James Mandarino, Streamwood Police Department,
Video from the Officer James Mandarino?s dashboard camera shows him abusing the motorist despite the fact the motorist appears to be complying with the officer, prosecutors say.
As the trial against a former Streamwood police officer accused of beating a man got under way Tuesday, the Cook County Circuit judge hearing the case was presented with two very different accounts of what was happening in the dash cam video which recorded the incident.
The camera from Mandarino's squad car recorded the 41-year old officer repeatedly hitting 28-year-old Ronald Bell after a traffic stop. Bell was left with a concussion and multiple bruises and ultimately needed seven stitches to close a gash on his ear.
While prosecutors called the beating "brutal" and the baton strikes "repeated and relentless," they've not yet submitted the dash cam video as evidence in the case.
The defense called it "an appropriate use of force."
On the stand, Bell testified that he was scared, didn't know why he and his friend were pulled over and repeatedly asked Mandarino why he was being treated in that manner in front of his own home.
But during his nearly three hours on the stand, Bell didn't score any points with Judge Thomas P. Fecoratta, who admonished him for repeatedly failing to answer questions from Mandarino's attorney.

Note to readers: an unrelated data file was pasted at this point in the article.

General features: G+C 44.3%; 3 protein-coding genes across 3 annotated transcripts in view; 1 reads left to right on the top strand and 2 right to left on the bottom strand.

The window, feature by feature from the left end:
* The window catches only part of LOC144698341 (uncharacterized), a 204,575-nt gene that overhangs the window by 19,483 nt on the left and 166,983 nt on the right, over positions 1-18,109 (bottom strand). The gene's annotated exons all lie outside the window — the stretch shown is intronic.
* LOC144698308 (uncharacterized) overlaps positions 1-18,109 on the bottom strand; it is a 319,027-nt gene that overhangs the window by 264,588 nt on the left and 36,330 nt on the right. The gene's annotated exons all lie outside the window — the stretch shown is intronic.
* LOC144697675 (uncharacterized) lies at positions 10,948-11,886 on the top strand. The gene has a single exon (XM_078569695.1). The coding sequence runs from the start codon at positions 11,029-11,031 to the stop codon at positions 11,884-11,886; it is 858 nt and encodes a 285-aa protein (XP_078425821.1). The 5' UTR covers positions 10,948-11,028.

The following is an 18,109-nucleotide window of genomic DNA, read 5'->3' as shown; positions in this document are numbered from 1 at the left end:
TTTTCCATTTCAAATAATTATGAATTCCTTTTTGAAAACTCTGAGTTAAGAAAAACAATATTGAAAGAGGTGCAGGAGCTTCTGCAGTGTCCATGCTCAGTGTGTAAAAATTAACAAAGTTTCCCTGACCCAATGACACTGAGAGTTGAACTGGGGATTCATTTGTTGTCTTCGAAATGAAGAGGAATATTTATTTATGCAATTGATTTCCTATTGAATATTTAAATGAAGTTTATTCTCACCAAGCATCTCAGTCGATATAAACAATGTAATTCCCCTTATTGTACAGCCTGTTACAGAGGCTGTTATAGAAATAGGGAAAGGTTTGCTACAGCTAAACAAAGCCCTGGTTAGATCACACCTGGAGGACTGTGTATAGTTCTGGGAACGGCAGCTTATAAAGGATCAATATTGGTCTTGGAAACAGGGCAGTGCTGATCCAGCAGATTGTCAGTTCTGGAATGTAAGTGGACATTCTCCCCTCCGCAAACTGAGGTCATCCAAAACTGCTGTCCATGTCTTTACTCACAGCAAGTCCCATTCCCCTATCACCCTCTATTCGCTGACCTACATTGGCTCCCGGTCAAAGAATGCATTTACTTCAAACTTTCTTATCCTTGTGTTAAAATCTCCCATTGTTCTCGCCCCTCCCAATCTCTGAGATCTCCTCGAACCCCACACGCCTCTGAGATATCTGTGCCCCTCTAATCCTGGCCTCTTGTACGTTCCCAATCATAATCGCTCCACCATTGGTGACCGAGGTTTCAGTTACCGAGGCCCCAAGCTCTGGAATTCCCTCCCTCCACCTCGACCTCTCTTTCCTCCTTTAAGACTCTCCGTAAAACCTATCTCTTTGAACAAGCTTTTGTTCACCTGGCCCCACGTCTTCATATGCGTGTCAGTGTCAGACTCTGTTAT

"I'm going to ask you for the last time to answer the question," Fecarotta said at one point. "You're not trying. This is the last time I'm going to warn you."
He threatened to issue Bell a citation for contempt if he continued to fail to directly answer defense attorneys' questions.
In their opening statements, Mandarino's defense team painted a different picture of the 3:45 a.m. incident.
They said Bell and another man, Nolan Stalbaum, 38 of Glendale Heights, disobeyed Mandarino's orders to get back into the car and that the two men were agitated, uncooperative, drunk and agressive. Defense attorneys also said the neighborhood had seen a lot of gang activity and that, without backup, Mandarino was alone and in the face of danger.
The defense team characterized Mandarino as a superb officer of impeccable character and who, for eight consecutive years, was rated "outstanding."
Mandarino’s attorneys waived his right to a jury trial and instead asked for a bench trial, meaning Fecoratta will determine guilt and any appropriate punishment. If convicted, Mandarino faces two to five years in prison.
Bell is confident he'll prevail.
"I just want justice to be served the right way. I think my civil rights have been violated, and it was the wrong thing for him to do," Bell said Tuesday outside the Cook County Circuit Court building in Romeoville.
|Full Coverage: Mandarino / Streamwood Beating|